Everyone knows they are two of the best in the world, right? The improvisers’ improviser and the actor who can really improvise. They don’t take a suggestion, they swap characters, they talk about soup for an hour. They improvise a play and it’s a miracle. TJ and Dave is one of the shows that people speak of in whispered hushed tones when they come back from Chicago. It’s been running for a hundred years or something.
Last week they were at the Soho Theatre and pretty much every improviser in the UK made a pilgrimage, or two, or more to see them. My Facebook feed for the week was a combination of a live market for tickets and expressions of how great they were.
I went on Saturday night (I had seen them a few times before), and I can confirm, they are still great. The audience was filled with improvisers I know. Joe, Jennifer, Nathan, Roderick, Talal, James, Rhiannon, other James, Sarah, my Mum, Rosy. It felt a bit like a school trip. My friends Jamie and Julie were also down from Scotland for the weekend and had got tickets. They are not improv nuts and I was concerned. Would it turn out that the whole thing was the emperor’s new clothes and only improvisers like it? I was going to have to laugh extra loud to make sure they knew when it was funny.
There isn’t a lot of point in recounting what happened in an improv show, but here we go anyway. Two brother sit out on the stoop late at night discussing the sound of birds. Is that an Egret? One brother has recently come out, but, to the other brother and his wife, he still seems just the same. They eat Bundt cake. We meet the neighbors. She has a sugar problem and he forgets where he is sometimes. They discuss the sound of trains. Will one of the brothers sleep out on the porch? In the end he decides not to. Lights. The sensation that however much we as the audience remember what has happened (and we do), to the characters this is just a normal day, one they will be very unlikely to remember.
Great live performance of any kind, sports, music or the arts seems to interfere with the nature of time. It does not seem to be passing and yet, when you re-emerge into the light, you are surprised that it is finished. It was a blink of an eye, but also seemed lazy and indulgent and luxurious.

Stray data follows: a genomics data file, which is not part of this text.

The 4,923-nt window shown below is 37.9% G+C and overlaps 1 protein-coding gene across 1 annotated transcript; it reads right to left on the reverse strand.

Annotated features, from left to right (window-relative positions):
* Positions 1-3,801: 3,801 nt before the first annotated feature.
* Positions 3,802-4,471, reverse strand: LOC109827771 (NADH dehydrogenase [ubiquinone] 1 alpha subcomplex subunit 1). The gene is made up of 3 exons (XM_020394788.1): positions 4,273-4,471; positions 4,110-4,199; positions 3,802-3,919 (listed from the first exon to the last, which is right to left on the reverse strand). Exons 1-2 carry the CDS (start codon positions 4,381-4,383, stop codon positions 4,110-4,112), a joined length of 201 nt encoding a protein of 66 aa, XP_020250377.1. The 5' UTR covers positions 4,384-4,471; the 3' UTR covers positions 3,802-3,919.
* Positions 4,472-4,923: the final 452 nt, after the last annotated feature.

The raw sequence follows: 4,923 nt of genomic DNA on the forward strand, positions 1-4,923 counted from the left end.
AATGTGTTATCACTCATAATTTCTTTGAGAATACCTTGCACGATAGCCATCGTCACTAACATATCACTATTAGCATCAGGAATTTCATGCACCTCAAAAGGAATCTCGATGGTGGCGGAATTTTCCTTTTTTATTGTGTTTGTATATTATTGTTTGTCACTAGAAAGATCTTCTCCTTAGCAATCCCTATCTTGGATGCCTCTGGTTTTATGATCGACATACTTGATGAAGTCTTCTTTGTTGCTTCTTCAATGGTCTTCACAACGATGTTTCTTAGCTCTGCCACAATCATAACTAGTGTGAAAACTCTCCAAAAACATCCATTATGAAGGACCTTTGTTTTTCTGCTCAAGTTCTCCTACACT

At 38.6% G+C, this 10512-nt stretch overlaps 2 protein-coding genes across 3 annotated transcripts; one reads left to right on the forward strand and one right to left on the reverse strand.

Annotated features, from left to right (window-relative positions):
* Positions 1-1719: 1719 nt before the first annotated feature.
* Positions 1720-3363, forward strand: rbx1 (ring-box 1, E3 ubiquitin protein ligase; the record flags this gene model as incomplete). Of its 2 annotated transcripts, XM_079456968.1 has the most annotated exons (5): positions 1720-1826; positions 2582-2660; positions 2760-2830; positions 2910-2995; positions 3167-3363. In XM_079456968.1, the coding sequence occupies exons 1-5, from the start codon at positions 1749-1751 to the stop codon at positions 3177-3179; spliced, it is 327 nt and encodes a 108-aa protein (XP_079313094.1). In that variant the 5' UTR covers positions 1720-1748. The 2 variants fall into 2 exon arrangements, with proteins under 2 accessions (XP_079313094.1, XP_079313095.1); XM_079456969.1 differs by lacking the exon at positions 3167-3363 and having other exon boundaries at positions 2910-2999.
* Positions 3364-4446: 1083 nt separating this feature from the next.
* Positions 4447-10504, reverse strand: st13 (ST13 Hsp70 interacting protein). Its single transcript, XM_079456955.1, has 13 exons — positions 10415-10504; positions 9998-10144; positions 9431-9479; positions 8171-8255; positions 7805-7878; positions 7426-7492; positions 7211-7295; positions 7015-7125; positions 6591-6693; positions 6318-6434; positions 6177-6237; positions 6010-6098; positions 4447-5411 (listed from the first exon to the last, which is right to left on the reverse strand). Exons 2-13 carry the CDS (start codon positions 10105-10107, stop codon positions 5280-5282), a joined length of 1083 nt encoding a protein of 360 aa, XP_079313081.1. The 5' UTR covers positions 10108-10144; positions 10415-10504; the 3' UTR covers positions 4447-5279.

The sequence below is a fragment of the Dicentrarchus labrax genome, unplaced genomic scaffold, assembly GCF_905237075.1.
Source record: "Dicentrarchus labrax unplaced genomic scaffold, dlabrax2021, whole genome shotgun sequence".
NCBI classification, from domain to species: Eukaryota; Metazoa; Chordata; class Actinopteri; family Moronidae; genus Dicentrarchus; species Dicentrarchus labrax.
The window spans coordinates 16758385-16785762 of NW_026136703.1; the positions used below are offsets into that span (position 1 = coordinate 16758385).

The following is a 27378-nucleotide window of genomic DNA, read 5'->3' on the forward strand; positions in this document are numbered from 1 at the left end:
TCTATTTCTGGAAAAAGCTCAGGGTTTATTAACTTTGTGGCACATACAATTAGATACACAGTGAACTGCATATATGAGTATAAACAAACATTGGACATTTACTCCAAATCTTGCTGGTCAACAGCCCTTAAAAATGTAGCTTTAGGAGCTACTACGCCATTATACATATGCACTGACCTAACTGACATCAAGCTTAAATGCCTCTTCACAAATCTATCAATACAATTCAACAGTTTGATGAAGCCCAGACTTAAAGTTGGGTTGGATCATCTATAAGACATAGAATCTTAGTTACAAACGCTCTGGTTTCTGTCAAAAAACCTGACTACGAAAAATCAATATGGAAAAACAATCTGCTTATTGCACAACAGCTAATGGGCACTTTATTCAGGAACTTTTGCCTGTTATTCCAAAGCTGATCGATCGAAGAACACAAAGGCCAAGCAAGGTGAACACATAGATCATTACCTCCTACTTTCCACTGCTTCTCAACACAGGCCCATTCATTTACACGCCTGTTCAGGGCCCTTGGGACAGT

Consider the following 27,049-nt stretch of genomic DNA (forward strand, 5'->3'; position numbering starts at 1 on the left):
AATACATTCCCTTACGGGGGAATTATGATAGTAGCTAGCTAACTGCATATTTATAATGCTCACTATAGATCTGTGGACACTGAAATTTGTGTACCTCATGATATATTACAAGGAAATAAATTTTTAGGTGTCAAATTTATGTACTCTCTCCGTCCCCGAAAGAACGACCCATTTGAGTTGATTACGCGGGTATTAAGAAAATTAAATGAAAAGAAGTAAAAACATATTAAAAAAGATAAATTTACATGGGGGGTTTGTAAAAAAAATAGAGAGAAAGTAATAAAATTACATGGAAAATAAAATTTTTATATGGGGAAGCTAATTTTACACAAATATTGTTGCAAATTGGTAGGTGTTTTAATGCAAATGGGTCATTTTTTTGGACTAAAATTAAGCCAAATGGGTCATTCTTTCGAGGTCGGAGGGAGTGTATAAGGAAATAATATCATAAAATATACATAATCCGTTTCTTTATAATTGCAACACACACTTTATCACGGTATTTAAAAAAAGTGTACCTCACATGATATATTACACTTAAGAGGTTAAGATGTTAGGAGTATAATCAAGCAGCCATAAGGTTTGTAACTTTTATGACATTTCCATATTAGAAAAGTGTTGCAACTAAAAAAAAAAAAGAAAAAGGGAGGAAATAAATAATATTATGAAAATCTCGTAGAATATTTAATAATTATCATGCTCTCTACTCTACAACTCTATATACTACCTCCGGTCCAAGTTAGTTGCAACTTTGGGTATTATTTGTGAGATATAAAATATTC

Jamie the doctor had, he said, enjoyed it, but had missed the sense of jeopardy from when he had seen before. The possibility of meaningful failure. They were so in control of what they were doing that it seems impossible they could ever slip up. It is technically impressive but not his kind of thing. Fair enough. Would he and Julie see it again? They exchange a look. She says yes, he’s not so sure.
After the show, as I run over my favourite moments again, mt brain circled back to one of my favourite questions. What is next for London? What do we need? How does London produce it’s Tj and Dave, it’s Dummy, 3peat and Baby Wants Candy? Not it’s copies of those shows, but its shows which are as distinct and interesting and accomplished as TJ and Dave. There are many answers to that question, but the one that popped into my head was this: weekly shows. TJ and Dave did not spring fully formed into existence. It took reps, and especially reps in front of an audience. Watching the show this time I loved what they did, and delighted in the subtlety and virtuosity. But it’s not actually a miracle. It’s technique, skill and focus. It’s knowing the person, the stage and what you are doing backwards, forwards and every whichwaywards. And that comes from doing it over and over and over. We’ll get there, and we are getting there. I am inspired not daunted, bring on the reps.